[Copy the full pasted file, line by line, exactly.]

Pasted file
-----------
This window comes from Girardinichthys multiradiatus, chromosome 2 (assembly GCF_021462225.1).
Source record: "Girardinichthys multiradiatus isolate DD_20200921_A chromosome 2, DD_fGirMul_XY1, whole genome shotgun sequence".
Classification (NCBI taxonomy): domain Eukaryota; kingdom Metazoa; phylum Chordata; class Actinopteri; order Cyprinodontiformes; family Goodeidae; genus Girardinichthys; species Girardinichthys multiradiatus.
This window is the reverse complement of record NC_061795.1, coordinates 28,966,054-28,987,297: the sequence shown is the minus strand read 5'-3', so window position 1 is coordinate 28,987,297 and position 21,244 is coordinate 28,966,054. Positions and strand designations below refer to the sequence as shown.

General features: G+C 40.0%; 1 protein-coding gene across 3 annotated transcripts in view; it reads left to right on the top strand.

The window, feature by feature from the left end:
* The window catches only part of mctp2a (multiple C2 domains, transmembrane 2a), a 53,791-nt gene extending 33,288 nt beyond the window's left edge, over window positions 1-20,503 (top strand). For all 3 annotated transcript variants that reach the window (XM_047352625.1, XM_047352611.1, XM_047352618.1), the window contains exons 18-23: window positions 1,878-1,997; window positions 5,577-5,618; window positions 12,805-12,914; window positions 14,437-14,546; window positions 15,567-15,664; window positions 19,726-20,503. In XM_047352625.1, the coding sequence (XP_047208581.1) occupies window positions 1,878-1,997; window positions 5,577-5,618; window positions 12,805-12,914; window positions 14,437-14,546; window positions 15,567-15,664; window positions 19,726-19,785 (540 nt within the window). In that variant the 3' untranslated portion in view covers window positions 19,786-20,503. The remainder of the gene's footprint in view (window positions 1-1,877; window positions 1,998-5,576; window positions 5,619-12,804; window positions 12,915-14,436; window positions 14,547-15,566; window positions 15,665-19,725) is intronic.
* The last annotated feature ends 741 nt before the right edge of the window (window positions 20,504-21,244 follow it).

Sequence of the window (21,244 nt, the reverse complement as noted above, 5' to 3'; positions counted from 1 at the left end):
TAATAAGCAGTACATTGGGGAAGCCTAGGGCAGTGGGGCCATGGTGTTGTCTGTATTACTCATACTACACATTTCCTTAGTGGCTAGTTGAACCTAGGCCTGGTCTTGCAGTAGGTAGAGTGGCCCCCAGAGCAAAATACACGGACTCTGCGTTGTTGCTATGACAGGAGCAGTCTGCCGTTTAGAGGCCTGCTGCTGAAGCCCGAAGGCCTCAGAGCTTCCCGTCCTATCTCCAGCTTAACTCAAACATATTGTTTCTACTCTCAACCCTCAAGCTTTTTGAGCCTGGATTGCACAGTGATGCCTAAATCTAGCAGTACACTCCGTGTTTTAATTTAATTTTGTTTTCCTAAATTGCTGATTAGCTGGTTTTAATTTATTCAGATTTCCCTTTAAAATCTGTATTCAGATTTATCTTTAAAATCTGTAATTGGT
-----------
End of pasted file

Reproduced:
This window comes from Girardinichthys multiradiatus, chromosome 2 (assembly GCF_021462225.1).
Source record: "Girardinichthys multiradiatus isolate DD_20200921_A chromosome 2, DD_fGirMul_XY1, whole genome shotgun sequence".
Classification (NCBI taxonomy): domain Eukaryota; kingdom Metazoa; phylum Chordata; class Actinopteri; order Cyprinodontiformes; family Goodeidae; genus Girardinichthys; species Girardinichthys multiradiatus.
This window is the reverse complement of record NC_061795.1, coordinates 28,966,054-28,987,297: the sequence shown is the minus strand read 5'-3', so window position 1 is coordinate 28,987,297 and position 21,244 is coordinate 28,966,054. Positions and strand designations below refer to the sequence as shown.

General features: G+C 40.0%; 1 protein-coding gene across 3 annotated transcripts in view; it reads left to right on the top strand.

The window, feature by feature from the left end:
* The window catches only part of mctp2a (multiple C2 domains, transmembrane 2a), a 53,791-nt gene extending 33,288 nt beyond the window's left edge, over window positions 1-20,503 (top strand). For all 3 annotated transcript variants that reach the window (XM_047352625.1, XM_047352611.1, XM_047352618.1), the window contains exons 18-23: window positions 1,878-1,997; window positions 5,577-5,618; window positions 12,805-12,914; window positions 14,437-14,546; window positions 15,567-15,664; window positions 19,726-20,503. In XM_047352625.1, the coding sequence (XP_047208581.1) occupies window positions 1,878-1,997; window positions 5,577-5,618; window positions 12,805-12,914; window positions 14,437-14,546; window positions 15,567-15,664; window positions 19,726-19,785 (540 nt within the window). In that variant the 3' untranslated portion in view covers window positions 19,786-20,503. The remainder of the gene's footprint in view (window positions 1-1,877; window positions 1,998-5,576; window positions 5,619-12,804; window positions 12,915-14,436; window positions 14,547-15,566; window positions 15,665-19,725) is intronic.
* The last annotated feature ends 741 nt before the right edge of the window (window positions 20,504-21,244 follow it).

Sequence of the window (21,244 nt, the reverse complement as noted above, 5' to 3'; positions counted from 1 at the left end):
TAATAAGCAGTACATTGGGGAAGCCTAGGGCAGTGGGGCCATGGTGTTGTCTGTATTACTCATACTACACATTTCCTTAGTGGCTAGTTGAACCTAGGCCTGGTCTTGCAGTAGGTAGAGTGGCCCCCAGAGCAAAATACACGGACTCTGCGTTGTTGCTATGACAGGAGCAGTCTGCCGTTTAGAGGCCTGCTGCTGAAGCCCGAAGGCCTCAGAGCTTCCCGTCCTATCTCCAGCTTAACTCAAACATATTGTTTCTACTCTCAACCCTCAAGCTTTTTGAGCCTGGATTGCACAGTGATGCCTAAATCTAGCAGTACACTCCGTGTTTTAATTTAATTTTGTTTTCCTAAATTGCTGATTAGCTGGTTTTAATTTATTCAGATTTCCCTTTAAAATCTGTATTCAGATTTATCTTTAAAATCTGTAATTGGT